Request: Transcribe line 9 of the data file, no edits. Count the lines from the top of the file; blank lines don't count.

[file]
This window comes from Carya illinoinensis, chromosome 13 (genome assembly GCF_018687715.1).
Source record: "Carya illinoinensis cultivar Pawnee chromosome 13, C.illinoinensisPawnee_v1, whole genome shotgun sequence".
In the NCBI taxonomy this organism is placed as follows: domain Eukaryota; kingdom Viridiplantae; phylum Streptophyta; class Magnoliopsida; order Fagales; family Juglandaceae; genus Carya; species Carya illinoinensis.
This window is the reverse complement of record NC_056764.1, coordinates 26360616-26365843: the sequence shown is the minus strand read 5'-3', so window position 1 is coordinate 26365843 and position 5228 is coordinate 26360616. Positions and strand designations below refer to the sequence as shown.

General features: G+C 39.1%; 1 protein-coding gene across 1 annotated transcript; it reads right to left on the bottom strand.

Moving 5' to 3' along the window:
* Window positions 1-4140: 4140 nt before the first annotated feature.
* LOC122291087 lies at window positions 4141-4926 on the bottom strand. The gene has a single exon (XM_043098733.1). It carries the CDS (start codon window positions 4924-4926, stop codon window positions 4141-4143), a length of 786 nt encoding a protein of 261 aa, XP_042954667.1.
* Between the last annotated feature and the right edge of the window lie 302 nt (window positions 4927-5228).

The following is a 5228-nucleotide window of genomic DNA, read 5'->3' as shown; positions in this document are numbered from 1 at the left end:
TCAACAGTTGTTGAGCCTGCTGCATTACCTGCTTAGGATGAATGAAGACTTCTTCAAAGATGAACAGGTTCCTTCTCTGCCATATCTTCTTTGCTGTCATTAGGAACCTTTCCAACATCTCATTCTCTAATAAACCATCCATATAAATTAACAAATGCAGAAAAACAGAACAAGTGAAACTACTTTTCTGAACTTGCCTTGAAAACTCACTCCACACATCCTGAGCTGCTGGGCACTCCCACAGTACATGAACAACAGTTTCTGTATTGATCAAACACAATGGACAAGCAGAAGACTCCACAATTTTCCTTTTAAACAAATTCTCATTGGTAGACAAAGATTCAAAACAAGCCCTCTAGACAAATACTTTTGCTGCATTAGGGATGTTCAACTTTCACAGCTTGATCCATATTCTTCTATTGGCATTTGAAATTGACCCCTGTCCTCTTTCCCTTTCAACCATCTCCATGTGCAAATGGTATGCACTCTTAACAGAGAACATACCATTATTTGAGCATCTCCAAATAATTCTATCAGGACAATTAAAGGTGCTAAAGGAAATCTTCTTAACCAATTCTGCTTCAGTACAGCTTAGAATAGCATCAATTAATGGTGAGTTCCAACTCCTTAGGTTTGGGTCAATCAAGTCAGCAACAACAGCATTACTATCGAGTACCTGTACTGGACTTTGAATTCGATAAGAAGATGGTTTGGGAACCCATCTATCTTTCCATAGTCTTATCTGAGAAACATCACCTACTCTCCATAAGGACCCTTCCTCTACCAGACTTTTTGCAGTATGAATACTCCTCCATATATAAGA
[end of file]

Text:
* Between the last annotated feature and the right edge of the window lie 302 nt (window positions 4927-5228).